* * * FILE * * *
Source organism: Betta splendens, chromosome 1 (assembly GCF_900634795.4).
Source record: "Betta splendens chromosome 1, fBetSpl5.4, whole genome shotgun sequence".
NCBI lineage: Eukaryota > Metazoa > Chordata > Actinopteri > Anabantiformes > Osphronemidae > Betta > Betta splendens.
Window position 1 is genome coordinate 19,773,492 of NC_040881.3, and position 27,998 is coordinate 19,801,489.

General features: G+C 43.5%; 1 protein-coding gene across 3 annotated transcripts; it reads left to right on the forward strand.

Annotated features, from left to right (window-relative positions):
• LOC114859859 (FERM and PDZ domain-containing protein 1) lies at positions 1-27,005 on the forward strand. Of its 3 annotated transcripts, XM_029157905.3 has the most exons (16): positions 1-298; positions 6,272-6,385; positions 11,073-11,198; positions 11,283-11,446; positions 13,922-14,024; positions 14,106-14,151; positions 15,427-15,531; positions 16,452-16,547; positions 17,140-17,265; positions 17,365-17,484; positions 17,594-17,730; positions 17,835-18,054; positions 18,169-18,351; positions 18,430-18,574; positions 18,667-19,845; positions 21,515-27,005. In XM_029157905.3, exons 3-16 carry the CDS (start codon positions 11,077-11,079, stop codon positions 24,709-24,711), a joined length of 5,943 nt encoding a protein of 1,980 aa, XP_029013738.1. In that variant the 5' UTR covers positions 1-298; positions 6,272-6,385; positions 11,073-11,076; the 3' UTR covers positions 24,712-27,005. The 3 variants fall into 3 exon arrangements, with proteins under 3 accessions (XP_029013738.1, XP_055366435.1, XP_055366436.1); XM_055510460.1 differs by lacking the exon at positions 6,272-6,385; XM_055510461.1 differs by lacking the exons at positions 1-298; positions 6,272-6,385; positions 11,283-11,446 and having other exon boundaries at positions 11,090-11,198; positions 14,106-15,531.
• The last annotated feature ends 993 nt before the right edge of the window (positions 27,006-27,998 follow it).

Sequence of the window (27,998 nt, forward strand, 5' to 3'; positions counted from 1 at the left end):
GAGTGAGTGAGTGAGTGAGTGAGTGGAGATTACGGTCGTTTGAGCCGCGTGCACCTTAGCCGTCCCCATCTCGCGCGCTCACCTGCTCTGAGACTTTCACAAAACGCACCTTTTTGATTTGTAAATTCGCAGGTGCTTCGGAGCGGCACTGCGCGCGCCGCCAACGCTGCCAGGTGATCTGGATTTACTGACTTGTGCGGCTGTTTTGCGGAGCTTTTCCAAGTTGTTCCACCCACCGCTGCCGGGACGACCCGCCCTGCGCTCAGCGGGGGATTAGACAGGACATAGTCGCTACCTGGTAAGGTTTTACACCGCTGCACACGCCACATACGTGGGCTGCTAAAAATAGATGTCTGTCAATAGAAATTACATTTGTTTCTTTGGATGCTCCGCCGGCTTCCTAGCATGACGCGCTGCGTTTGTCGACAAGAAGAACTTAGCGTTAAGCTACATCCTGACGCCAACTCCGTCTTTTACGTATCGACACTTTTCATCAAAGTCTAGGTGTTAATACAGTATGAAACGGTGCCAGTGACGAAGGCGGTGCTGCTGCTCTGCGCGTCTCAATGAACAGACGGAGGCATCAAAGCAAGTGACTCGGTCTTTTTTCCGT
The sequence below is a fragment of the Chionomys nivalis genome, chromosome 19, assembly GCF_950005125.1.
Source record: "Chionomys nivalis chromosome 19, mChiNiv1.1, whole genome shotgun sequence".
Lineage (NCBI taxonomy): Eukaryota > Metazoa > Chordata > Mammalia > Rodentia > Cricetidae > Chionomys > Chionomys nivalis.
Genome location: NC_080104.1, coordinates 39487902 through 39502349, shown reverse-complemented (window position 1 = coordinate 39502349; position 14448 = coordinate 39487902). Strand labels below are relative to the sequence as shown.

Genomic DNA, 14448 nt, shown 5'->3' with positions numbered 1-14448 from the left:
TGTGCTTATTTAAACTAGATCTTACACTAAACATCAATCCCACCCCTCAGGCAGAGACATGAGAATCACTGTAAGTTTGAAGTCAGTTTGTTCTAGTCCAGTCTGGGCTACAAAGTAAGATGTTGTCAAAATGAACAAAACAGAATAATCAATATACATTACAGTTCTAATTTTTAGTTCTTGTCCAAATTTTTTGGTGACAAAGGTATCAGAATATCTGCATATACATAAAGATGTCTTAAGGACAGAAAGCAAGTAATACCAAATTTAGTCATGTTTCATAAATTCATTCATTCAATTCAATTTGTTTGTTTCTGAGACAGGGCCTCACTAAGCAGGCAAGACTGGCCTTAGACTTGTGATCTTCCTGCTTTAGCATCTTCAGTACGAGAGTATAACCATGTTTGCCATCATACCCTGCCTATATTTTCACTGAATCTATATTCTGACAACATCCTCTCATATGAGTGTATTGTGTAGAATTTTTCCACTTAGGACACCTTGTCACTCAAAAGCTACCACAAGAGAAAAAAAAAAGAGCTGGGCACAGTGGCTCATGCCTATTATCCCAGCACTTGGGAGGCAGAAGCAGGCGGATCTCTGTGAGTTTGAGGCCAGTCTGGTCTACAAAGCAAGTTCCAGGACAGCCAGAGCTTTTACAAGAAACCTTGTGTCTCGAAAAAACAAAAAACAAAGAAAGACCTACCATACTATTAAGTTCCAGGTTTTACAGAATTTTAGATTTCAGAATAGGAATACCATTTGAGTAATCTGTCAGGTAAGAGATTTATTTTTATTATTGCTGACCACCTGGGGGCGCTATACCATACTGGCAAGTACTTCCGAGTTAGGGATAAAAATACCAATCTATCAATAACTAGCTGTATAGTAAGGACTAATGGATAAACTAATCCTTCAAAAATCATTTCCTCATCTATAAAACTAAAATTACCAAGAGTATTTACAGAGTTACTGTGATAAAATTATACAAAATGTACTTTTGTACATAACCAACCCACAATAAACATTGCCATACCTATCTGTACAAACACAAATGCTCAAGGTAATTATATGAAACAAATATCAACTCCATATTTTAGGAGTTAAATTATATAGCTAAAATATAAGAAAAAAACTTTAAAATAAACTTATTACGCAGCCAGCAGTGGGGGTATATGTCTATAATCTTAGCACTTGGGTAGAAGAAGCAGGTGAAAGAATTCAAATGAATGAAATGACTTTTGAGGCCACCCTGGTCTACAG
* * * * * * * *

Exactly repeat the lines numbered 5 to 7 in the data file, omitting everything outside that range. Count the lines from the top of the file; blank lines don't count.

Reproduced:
General features: G+C 43.5%; 1 protein-coding gene across 3 annotated transcripts; it reads left to right on the forward strand.

Annotated features, from left to right (window-relative positions):
• LOC114859859 (FERM and PDZ domain-containing protein 1) lies at positions 1-27,005 on the forward strand. Of its 3 annotated transcripts, XM_029157905.3 has the most exons (16): positions 1-298; positions 6,272-6,385; positions 11,073-11,198; positions 11,283-11,446; positions 13,922-14,024; positions 14,106-14,151; positions 15,427-15,531; positions 16,452-16,547; positions 17,140-17,265; positions 17,365-17,484; positions 17,594-17,730; positions 17,835-18,054; positions 18,169-18,351; positions 18,430-18,574; positions 18,667-19,845; positions 21,515-27,005. In XM_029157905.3, exons 3-16 carry the CDS (start codon positions 11,077-11,079, stop codon positions 24,709-24,711), a joined length of 5,943 nt encoding a protein of 1,980 aa, XP_029013738.1. In that variant the 5' UTR covers positions 1-298; positions 6,272-6,385; positions 11,073-11,076; the 3' UTR covers positions 24,712-27,005. The 3 variants fall into 3 exon arrangements, with proteins under 3 accessions (XP_029013738.1, XP_055366435.1, XP_055366436.1); XM_055510460.1 differs by lacking the exon at positions 6,272-6,385; XM_055510461.1 differs by lacking the exons at positions 1-298; positions 6,272-6,385; positions 11,283-11,446 and having other exon boundaries at positions 11,090-11,198; positions 14,106-15,531.